'(1) Whether, on the facts and circumstances of the case the assessee was entitled to the allowance of depreciation and also for the set-off of unabsorbed depreciation carried forward, on the footing that it was carrying on business
(2) Whether, on the facts and in the circumstances of the case, the income from the letting out of the properties was assessable as income from property or as income under business or other sources
(3) If the answer to question No. 1 is in the negative, whether the assessee is still not entitled to deduction of depreciation and set off of unabsorbed depreciation carried forward from the income of the material year
'(4) Whether, on the facts and in the circumstances of the case, the assessee was entitled to deduction of that portion of the expenses shown in annexure 'D' which could be held to be referable to the holding of the assets ?'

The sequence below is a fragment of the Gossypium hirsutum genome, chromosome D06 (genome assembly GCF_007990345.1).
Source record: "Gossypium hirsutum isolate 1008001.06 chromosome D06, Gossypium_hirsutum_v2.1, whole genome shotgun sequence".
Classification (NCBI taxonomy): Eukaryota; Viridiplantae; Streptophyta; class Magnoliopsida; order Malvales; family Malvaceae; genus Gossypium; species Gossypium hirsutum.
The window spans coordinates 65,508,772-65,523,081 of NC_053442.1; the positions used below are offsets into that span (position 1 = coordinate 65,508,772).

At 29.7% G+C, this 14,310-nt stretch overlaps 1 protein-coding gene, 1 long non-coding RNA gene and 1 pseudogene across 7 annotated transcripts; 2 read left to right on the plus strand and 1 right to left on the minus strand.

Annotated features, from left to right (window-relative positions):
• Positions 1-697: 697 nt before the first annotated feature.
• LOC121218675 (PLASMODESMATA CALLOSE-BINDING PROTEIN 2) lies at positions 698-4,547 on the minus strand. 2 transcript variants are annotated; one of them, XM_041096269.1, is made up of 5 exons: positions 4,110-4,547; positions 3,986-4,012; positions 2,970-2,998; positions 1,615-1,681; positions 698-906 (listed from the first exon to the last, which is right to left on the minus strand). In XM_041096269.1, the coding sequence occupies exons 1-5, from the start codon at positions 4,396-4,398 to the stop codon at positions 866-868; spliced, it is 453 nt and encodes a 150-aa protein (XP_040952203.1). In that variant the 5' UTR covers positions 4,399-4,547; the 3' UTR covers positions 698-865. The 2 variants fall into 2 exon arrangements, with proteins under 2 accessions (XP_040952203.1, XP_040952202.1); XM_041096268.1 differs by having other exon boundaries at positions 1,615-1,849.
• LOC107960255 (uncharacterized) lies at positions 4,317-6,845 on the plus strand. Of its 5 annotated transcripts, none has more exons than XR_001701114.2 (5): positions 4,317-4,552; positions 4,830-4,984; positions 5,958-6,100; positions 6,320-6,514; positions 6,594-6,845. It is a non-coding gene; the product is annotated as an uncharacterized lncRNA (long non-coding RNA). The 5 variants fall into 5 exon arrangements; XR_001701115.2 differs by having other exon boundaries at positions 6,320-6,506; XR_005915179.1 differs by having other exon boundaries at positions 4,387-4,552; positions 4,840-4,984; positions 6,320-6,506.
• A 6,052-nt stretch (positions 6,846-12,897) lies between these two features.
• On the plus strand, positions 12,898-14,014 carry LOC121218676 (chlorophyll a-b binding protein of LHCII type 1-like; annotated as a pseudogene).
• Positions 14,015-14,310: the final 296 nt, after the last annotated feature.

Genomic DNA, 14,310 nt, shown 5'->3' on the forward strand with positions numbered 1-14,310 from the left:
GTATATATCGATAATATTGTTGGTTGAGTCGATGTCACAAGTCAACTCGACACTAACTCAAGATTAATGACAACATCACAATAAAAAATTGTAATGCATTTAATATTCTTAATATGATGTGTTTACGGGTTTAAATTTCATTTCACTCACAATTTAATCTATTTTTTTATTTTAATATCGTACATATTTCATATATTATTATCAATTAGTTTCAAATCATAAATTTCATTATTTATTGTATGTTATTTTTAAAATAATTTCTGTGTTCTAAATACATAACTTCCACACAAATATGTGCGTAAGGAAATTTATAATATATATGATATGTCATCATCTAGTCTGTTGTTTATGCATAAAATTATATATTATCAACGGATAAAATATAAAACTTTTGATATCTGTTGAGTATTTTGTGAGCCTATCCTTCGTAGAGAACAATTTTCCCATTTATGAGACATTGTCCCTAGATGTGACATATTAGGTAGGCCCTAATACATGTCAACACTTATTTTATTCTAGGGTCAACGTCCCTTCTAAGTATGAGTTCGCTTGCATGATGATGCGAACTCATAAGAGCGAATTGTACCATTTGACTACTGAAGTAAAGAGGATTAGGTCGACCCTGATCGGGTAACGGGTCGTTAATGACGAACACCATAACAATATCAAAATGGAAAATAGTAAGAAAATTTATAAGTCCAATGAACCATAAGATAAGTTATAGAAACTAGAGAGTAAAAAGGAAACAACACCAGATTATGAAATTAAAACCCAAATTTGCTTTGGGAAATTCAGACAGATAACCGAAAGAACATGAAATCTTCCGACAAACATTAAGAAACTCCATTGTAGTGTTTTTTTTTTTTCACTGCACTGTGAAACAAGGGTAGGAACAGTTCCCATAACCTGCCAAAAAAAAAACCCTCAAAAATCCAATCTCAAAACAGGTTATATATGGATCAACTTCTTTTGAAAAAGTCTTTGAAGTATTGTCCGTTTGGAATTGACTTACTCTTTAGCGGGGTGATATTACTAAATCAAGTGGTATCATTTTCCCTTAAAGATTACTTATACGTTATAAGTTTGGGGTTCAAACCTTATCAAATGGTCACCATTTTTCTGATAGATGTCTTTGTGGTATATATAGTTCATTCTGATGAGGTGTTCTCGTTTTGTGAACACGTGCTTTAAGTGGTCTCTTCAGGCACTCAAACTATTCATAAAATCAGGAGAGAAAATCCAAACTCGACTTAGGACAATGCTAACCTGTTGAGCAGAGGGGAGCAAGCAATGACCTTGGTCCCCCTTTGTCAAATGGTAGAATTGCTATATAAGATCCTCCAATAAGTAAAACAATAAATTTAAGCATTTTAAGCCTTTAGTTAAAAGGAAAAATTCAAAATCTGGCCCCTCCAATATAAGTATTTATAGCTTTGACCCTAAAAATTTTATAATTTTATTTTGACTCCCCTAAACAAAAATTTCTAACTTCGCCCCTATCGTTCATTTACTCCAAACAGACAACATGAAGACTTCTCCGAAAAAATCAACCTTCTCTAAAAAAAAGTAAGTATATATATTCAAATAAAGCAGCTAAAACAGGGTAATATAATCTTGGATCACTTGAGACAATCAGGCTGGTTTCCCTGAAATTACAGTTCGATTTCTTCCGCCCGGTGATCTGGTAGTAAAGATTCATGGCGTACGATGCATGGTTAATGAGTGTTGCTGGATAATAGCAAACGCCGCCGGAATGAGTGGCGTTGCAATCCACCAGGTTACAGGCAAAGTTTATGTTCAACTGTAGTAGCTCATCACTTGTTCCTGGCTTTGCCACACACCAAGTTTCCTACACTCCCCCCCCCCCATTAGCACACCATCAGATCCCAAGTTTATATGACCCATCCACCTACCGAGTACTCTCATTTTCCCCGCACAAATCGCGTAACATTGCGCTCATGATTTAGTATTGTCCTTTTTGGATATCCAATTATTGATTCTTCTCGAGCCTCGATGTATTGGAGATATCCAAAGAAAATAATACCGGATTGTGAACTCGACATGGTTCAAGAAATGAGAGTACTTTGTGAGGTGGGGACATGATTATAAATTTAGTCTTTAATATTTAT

8. The crucial question which falls for determination for the purposes of the first three questions and which has been argued by Mr. Mehta appearing on behalf of the assessee is whether the finding recorded by the Tribunal that the assessee had ceased to carry on its business in the years in question was erroneous. According to the learned counsel, all that could be said on the facts in the instant case was that there was a lull in the business and the company having ultimately decided to carry on its business of manufacture of dichromate at Bhilai and having throughout stuck to the machinery, the company could not be held to have stopped its production and, therefore, stopped its business. It is urged that the director's report clearly referred to the fact that attempts were being made to revive the factory and that merely because of financial stringency the factory had to be closed and production had to be stopped, it could not be held that the assessee had stopped its business altogether, some reliance was placed on behalf of the assessee by the learned counsel on the orders of the Tribunal in respect of the assessment years 1963-64 to 1969-70 in respect of the very same assessee in which the Tribunal had recorded a finding that the company never gave up its intention to carry on business of manufacturing chemicals and there was only a temporary lull in the business activity during and there was only a temporary lull in the business activity during certain years. Indeed, the sheet-anchor of the argument of the learned counsel for the assessee was that in respect of the further assessment years 1963-64 to 1969-70 the Tribunal has taken a different view from the one taken in the order out of which this reference has arisen and further that even the reference applications made on behalf of the revenue on the basis of challenging the findings recorded by the Tribunal have been rejected.